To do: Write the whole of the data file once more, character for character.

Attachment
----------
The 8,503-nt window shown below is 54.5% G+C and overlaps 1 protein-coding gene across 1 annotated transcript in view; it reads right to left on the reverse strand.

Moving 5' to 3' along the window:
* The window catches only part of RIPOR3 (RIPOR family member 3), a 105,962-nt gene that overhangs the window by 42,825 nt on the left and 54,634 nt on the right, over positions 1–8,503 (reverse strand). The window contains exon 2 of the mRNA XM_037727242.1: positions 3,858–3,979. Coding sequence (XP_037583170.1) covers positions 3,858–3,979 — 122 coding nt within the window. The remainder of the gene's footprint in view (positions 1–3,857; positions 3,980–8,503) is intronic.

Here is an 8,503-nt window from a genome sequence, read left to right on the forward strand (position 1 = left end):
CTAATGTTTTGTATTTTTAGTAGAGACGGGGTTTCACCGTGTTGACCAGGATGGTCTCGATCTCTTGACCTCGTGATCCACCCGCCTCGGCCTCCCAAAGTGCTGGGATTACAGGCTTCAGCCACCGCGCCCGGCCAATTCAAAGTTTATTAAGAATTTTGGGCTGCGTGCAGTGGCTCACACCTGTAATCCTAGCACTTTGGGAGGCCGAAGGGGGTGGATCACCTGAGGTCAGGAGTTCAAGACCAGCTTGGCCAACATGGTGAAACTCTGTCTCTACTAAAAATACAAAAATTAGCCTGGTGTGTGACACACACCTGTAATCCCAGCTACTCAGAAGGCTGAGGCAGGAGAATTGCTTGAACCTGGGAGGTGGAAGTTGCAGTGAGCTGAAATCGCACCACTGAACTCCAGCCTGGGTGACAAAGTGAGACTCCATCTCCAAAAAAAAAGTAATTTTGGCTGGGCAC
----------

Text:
The 8,503-nt window shown below is 54.5% G+C and overlaps 1 protein-coding gene across 1 annotated transcript in view; it reads right to left on the reverse strand.

Moving 5' to 3' along the window:
* The window catches only part of RIPOR3 (RIPOR family member 3), a 105,962-nt gene that overhangs the window by 42,825 nt on the left and 54,634 nt on the right, over positions 1–8,503 (reverse strand). The window contains exon 2 of the mRNA XM_037727242.1: positions 3,858–3,979. Coding sequence (XP_037583170.1) covers positions 3,858–3,979 — 122 coding nt within the window. The remainder of the gene's footprint in view (positions 1–3,857; positions 3,980–8,503) is intronic.

Here is an 8,503-nt window from a genome sequence, read left to right on the forward strand (position 1 = left end):
CTAATGTTTTGTATTTTTAGTAGAGACGGGGTTTCACCGTGTTGACCAGGATGGTCTCGATCTCTTGACCTCGTGATCCACCCGCCTCGGCCTCCCAAAGTGCTGGGATTACAGGCTTCAGCCACCGCGCCCGGCCAATTCAAAGTTTATTAAGAATTTTGGGCTGCGTGCAGTGGCTCACACCTGTAATCCTAGCACTTTGGGAGGCCGAAGGGGGTGGATCACCTGAGGTCAGGAGTTCAAGACCAGCTTGGCCAACATGGTGAAACTCTGTCTCTACTAAAAATACAAAAATTAGCCTGGTGTGTGACACACACCTGTAATCCCAGCTACTCAGAAGGCTGAGGCAGGAGAATTGCTTGAACCTGGGAGGTGGAAGTTGCAGTGAGCTGAAATCGCACCACTGAACTCCAGCCTGGGTGACAAAGTGAGACTCCATCTCCAAAAAAAAAGTAATTTTGGCTGGGCAC